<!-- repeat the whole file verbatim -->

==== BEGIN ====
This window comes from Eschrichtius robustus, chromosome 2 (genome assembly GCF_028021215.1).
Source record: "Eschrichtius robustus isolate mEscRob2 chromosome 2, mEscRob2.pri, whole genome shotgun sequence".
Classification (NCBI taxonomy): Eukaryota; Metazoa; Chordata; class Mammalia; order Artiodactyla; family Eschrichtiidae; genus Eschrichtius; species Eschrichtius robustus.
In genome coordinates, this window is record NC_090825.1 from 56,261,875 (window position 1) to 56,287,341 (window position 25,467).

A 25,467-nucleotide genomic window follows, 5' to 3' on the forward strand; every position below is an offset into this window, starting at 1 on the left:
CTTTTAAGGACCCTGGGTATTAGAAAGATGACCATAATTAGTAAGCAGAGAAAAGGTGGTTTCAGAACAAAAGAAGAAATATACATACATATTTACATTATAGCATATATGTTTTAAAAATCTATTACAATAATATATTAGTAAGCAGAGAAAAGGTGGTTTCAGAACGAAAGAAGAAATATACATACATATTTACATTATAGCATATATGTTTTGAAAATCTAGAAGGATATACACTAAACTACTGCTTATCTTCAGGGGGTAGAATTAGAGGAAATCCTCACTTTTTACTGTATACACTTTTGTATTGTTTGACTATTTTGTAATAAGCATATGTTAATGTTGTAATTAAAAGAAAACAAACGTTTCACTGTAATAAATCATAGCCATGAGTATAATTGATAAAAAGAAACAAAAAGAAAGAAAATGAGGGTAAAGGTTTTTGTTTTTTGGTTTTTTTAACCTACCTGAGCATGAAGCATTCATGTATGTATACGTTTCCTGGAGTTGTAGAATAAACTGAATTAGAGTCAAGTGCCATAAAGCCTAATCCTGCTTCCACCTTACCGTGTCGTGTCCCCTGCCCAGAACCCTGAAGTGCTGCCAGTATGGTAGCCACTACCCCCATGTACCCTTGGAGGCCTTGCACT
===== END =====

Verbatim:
This window comes from Eschrichtius robustus, chromosome 2 (genome assembly GCF_028021215.1).
Source record: "Eschrichtius robustus isolate mEscRob2 chromosome 2, mEscRob2.pri, whole genome shotgun sequence".
Classification (NCBI taxonomy): Eukaryota; Metazoa; Chordata; class Mammalia; order Artiodactyla; family Eschrichtiidae; genus Eschrichtius; species Eschrichtius robustus.
In genome coordinates, this window is record NC_090825.1 from 56,261,875 (window position 1) to 56,287,341 (window position 25,467).

A 25,467-nucleotide genomic window follows, 5' to 3' on the forward strand; every position below is an offset into this window, starting at 1 on the left:
CTTTTAAGGACCCTGGGTATTAGAAAGATGACCATAATTAGTAAGCAGAGAAAAGGTGGTTTCAGAACAAAAGAAGAAATATACATACATATTTACATTATAGCATATATGTTTTAAAAATCTATTACAATAATATATTAGTAAGCAGAGAAAAGGTGGTTTCAGAACGAAAGAAGAAATATACATACATATTTACATTATAGCATATATGTTTTGAAAATCTAGAAGGATATACACTAAACTACTGCTTATCTTCAGGGGGTAGAATTAGAGGAAATCCTCACTTTTTACTGTATACACTTTTGTATTGTTTGACTATTTTGTAATAAGCATATGTTAATGTTGTAATTAAAAGAAAACAAACGTTTCACTGTAATAAATCATAGCCATGAGTATAATTGATAAAAAGAAACAAAAAGAAAGAAAATGAGGGTAAAGGTTTTTGTTTTTTGGTTTTTTTAACCTACCTGAGCATGAAGCATTCATGTATGTATACGTTTCCTGGAGTTGTAGAATAAACTGAATTAGAGTCAAGTGCCATAAAGCCTAATCCTGCTTCCACCTTACCGTGTCGTGTCCCCTGCCCAGAACCCTGAAGTGCTGCCAGTATGGTAGCCACTACCCCCATGTACCCTTGGAGGCCTTGCACT